Twister Time!

Contributor: Kaitlyn Aston. Lesson ID: 12805

When you watch water going down a drain you notice it swirls around instead of going straight down. If you make that really big and use wind instead of water, you have a scary but fascinating tornado!

categories

Earth Science

subject
Science
learning style
Auditory, Kinesthetic, Visual
personality style
Lion, Otter, Beaver, Golden Retriever
Grade Level
Primary (K-2), Intermediate (3-5)
Lesson Type
Quick Query

Lesson Plan - Get It!

Audio:

Do you know what this is called? It may look like a tornado and act like a tornado, but it known by a different name. What is it?

Have you ever heard of Tornado Alley?

Tornado Alley is an area within the United States that experiences tornadoes frequently. Some states that make up Tornado Alley include Northern Texas, Colorado, Kansas, Nebraska, South Dakota, and Missouri.

If someone lives in the region, they may have seen a tornado already. Even if you have not seen a live tornado, you have probably heard about what a tornado is, and maybe even have seen a picture of one.

A tornado can be both fascinating and frightening to see in real life. A tornado forms as a result of an existing thunderstorm. When warm winds meet with cooler winds from the south, the atmosphere becomes unstable. With the unstable atmosphere and the winds from different directions gaining speed, the mass of air begins to spin and create a swirling tunnel. The rising air from the ground creates a vacuum effect inside the tunnel, and a tornado is formed!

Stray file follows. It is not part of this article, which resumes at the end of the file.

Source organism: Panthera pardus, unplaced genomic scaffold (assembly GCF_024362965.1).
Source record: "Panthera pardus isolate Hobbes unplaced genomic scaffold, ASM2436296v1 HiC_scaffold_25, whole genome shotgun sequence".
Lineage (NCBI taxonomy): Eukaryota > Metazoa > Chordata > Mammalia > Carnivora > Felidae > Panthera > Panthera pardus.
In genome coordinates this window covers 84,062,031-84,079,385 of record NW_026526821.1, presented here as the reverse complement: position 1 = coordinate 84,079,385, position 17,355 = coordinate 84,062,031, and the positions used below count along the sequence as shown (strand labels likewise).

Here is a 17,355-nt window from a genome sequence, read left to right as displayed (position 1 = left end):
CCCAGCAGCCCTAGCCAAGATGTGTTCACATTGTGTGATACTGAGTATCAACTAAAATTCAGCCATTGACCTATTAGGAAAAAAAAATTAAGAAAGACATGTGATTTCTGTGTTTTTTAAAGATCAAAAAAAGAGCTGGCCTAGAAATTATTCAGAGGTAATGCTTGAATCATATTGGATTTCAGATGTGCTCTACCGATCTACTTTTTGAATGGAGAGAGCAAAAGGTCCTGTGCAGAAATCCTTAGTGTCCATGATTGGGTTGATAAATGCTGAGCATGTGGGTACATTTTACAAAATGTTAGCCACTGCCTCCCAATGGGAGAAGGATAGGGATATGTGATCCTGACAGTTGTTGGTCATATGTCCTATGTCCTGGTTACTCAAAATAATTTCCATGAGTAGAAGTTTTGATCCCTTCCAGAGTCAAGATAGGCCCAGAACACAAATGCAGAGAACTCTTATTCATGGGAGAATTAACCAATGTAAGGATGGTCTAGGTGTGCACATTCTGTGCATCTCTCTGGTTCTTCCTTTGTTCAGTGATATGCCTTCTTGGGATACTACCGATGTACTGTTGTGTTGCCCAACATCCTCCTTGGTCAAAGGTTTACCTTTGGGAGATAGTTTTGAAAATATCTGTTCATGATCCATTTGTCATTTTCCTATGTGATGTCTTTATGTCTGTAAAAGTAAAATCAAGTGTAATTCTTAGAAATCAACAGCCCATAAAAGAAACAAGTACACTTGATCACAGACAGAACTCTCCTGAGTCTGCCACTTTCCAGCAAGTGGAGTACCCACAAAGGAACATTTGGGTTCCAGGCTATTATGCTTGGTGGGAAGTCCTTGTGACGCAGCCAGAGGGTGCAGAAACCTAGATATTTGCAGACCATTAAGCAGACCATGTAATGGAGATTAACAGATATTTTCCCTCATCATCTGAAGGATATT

• Now that you know how a tornado is formed, would you like to make a tornado of your own?

If so, be sure to join Dr. Jo to see what she is doing today and if she can add to the subject of tornadoes!

 

Tornadoes are formed in such a fascinating way, as you saw in the experiment. The vortex — a circular flow that takes place in fluid — was a perfect small-scale representation of how a tornado forms. When wind begins to blow from two directions, the air begins to move faster until it is sucked into a circular shape, thereby forming a tornado (just like the vortex in the bottle). Tornadoes are truly fascinating parts of our weather, and you were able to observe them through this lesson!

Tornadoes do not occur everywhere, as you have learned.

  • Without looking, do you remember what states are part of the area known as Tornado Alley?

Continue on to the Got It? section to review what you've learned so far!

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